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Jewish and democratic: It’s no dream

Mediation at the grassroots level can bridge the rifts that threaten to tear Israeli society apart
David Ben-Gurion, flanked by the members of his provisional government, reads the Declaration of Independence in the Tel Aviv Museum Hall on May 14, 1948 (Israel Government Press Office)
David Ben-Gurion, flanked by the members of his provisional government, reads the Declaration of Independence in the Tel Aviv Museum Hall on May 14, 1948 (Israel Government Press Office)

These days, you could be excused for assuming Israel was falling apart at the seams. Non-religious Jews want the freedom to operate stores on Shabbat while religious Jews, fearing competition will force them to open or lose profits, argue that all must stay closed. Religious Jews are distressed over the prospect of army service in situations that violate their spiritual values, while non-religious Jews grow increasingly resentful that some must serve while others are exempt.

It wasn’t supposed to be this way. According to Israel’s Declaration of Independence, proudly proclaimed in 1948 by Israel’s first prime minister, David Ben Gurion, the State of Israel was formed with a dual nature: Jewish and democratic. The Declaration insisted Israel had to be “open for Jewish immigration and for the Ingathering of the Exiles” while at the same time guaranteeing “equality of social and political rights to all its inhabitants irrespective of religion, race or sex.” The new state would “guarantee freedom of religion, conscience, language, education and culture.”

Some of my fellow Israelis have become cynical about the possibility of fulfilling this vision. They’re stuck. They no longer believe in this dual vision of Ben Gurion and his colleagues. As we say in Hebrew – chaval, it’s a shame. When you give up hope, you give up listening and when you stop listening to the other side, you lose something essential, something Jewish. You lose the ability to see the other side as human and you see them only as an obstacle to be eliminated in any way possible. We see all too clearly here in Israel what happens when both sides stop listening. Society starts coming apart at the seams. Both sides dig in their heels, putting up even more barriers to dialogue and true understanding.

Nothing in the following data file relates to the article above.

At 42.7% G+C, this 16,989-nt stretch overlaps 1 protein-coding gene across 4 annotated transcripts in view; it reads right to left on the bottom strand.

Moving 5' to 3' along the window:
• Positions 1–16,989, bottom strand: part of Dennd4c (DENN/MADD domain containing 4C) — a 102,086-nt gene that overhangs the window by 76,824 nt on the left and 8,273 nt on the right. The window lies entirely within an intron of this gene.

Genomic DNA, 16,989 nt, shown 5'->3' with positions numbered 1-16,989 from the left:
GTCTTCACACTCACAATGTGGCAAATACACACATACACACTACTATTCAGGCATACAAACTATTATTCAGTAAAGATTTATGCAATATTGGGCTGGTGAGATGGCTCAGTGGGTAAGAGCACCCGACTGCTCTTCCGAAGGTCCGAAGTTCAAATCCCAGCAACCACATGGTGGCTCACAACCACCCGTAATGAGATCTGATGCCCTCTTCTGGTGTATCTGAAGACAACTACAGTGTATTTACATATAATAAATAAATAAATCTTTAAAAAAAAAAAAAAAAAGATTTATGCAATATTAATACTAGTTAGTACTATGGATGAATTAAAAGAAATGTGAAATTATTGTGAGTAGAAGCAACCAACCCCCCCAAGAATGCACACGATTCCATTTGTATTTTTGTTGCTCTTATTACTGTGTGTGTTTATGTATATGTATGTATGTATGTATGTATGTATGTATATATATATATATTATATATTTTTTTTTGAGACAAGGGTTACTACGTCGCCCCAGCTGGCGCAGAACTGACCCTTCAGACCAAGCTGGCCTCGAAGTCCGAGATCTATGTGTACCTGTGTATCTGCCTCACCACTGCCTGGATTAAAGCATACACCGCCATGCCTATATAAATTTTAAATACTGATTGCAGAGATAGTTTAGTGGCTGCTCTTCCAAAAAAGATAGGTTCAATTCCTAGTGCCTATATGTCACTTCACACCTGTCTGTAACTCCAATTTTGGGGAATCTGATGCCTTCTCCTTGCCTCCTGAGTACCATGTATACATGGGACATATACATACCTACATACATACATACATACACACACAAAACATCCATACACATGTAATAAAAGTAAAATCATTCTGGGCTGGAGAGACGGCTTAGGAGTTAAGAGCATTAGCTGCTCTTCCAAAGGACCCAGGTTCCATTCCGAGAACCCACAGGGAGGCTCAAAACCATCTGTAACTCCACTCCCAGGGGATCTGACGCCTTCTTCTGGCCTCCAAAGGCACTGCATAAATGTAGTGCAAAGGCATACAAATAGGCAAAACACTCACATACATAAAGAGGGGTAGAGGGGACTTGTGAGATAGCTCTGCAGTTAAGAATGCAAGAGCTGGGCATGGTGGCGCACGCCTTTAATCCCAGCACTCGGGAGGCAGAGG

What Israelis needs now is a mediator. It’s the only way through those barriers. We need third parties who can promise both sides that they will be heard if only they will come to the table, expert mediators who can guarantee a safe space where all voices are respected. We need to stop trying to convince each other that I’m right and you’re wrong. It’s not working. Instead, we must be silent and listen, and that’s where mediators come in. In a safe, neutral forum, we can stop bickering and digging in our heels. I can say, “Even though you don’t agree with me, hear my voice and understand how important this issue is to me. And I promise to do the same.”